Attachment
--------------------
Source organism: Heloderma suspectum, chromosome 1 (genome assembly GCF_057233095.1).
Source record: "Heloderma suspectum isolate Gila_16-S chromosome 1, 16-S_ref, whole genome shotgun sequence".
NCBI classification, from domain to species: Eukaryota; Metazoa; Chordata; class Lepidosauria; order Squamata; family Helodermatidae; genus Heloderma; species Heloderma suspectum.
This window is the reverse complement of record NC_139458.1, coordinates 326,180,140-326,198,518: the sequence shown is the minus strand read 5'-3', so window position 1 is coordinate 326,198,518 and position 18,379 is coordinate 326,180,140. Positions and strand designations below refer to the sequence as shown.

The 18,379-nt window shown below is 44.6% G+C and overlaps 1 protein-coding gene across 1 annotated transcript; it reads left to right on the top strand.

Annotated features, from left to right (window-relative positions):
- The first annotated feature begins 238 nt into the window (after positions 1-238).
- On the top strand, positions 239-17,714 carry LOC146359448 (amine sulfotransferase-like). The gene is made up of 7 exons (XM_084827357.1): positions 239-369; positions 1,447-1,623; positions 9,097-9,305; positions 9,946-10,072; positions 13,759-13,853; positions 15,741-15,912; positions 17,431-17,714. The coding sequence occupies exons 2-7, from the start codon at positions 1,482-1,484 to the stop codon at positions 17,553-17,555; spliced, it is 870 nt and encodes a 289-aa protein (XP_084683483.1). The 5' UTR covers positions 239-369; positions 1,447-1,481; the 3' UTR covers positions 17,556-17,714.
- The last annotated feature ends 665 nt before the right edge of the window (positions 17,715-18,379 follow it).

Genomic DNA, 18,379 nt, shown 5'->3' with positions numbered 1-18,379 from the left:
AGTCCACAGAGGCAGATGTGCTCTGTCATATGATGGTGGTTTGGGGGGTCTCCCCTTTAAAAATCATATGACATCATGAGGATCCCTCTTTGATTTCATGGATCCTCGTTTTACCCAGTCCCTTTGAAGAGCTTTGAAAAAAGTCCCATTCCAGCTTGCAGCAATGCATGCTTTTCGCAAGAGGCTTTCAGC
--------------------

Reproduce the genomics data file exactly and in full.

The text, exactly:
Source organism: Heloderma suspectum, chromosome 1 (genome assembly GCF_057233095.1).
Source record: "Heloderma suspectum isolate Gila_16-S chromosome 1, 16-S_ref, whole genome shotgun sequence".
NCBI classification, from domain to species: Eukaryota; Metazoa; Chordata; class Lepidosauria; order Squamata; family Helodermatidae; genus Heloderma; species Heloderma suspectum.
This window is the reverse complement of record NC_139458.1, coordinates 326,180,140-326,198,518: the sequence shown is the minus strand read 5'-3', so window position 1 is coordinate 326,198,518 and position 18,379 is coordinate 326,180,140. Positions and strand designations below refer to the sequence as shown.

The 18,379-nt window shown below is 44.6% G+C and overlaps 1 protein-coding gene across 1 annotated transcript; it reads left to right on the top strand.

Annotated features, from left to right (window-relative positions):
- The first annotated feature begins 238 nt into the window (after positions 1-238).
- On the top strand, positions 239-17,714 carry LOC146359448 (amine sulfotransferase-like). The gene is made up of 7 exons (XM_084827357.1): positions 239-369; positions 1,447-1,623; positions 9,097-9,305; positions 9,946-10,072; positions 13,759-13,853; positions 15,741-15,912; positions 17,431-17,714. The coding sequence occupies exons 2-7, from the start codon at positions 1,482-1,484 to the stop codon at positions 17,553-17,555; spliced, it is 870 nt and encodes a 289-aa protein (XP_084683483.1). The 5' UTR covers positions 239-369; positions 1,447-1,481; the 3' UTR covers positions 17,556-17,714.
- The last annotated feature ends 665 nt before the right edge of the window (positions 17,715-18,379 follow it).

Genomic DNA, 18,379 nt, shown 5'->3' with positions numbered 1-18,379 from the left:
AGTCCACAGAGGCAGATGTGCTCTGTCATATGATGGTGGTTTGGGGGGTCTCCCCTTTAAAAATCATATGACATCATGAGGATCCCTCTTTGATTTCATGGATCCTCGTTTTACCCAGTCCCTTTGAAGAGCTTTGAAAAAAGTCCCATTCCAGCTTGCAGCAATGCATGCTTTTCGCAAGAGGCTTTCAGC